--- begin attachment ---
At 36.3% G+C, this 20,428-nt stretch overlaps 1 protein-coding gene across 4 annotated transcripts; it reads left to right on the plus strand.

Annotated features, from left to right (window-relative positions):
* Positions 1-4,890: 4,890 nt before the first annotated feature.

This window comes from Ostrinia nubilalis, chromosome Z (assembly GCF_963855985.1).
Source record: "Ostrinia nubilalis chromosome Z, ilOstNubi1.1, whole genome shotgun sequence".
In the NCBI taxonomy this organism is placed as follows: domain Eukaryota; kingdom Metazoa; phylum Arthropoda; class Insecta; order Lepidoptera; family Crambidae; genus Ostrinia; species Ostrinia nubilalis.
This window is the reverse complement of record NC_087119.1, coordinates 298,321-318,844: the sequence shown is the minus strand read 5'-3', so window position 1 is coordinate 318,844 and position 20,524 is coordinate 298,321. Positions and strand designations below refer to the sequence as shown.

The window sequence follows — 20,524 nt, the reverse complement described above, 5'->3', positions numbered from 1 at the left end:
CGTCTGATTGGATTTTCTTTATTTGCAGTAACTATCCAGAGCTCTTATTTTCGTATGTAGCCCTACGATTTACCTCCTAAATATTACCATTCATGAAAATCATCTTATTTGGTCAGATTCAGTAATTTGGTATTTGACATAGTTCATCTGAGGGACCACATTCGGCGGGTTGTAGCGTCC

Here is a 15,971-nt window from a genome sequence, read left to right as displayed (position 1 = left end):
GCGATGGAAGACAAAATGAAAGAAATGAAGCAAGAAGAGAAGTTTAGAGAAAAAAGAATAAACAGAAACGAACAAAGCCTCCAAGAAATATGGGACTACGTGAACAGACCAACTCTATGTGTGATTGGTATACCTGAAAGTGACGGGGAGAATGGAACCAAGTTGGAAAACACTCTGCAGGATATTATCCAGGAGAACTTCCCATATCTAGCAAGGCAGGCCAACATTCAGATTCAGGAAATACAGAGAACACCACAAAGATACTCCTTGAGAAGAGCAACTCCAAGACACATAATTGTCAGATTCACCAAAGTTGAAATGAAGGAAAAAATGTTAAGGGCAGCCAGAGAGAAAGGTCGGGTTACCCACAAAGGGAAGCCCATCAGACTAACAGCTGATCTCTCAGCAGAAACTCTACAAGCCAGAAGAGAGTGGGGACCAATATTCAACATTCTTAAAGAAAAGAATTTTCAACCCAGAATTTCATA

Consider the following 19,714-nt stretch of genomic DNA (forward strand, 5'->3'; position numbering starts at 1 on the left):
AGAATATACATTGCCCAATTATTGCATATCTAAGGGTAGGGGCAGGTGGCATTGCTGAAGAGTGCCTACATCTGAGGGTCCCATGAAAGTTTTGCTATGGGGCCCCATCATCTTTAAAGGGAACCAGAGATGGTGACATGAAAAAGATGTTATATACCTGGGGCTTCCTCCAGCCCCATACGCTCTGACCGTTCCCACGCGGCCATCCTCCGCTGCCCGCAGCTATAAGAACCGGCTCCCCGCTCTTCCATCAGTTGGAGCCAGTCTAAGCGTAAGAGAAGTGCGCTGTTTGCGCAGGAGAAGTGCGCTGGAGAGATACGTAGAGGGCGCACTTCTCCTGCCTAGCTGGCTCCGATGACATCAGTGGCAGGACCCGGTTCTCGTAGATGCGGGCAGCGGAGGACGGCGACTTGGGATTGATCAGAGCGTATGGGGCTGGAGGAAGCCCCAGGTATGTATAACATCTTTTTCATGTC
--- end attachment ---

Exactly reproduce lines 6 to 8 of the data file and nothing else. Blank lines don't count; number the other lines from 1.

In the NCBI taxonomy this organism is placed as follows: domain Eukaryota; kingdom Metazoa; phylum Arthropoda; class Insecta; order Lepidoptera; family Crambidae; genus Ostrinia; species Ostrinia nubilalis.
This window is the reverse complement of record NC_087119.1, coordinates 298,321-318,844: the sequence shown is the minus strand read 5'-3', so window position 1 is coordinate 318,844 and position 20,524 is coordinate 298,321. Positions and strand designations below refer to the sequence as shown.

The window sequence follows — 20,524 nt, the reverse complement described above, 5'->3', positions numbered from 1 at the left end: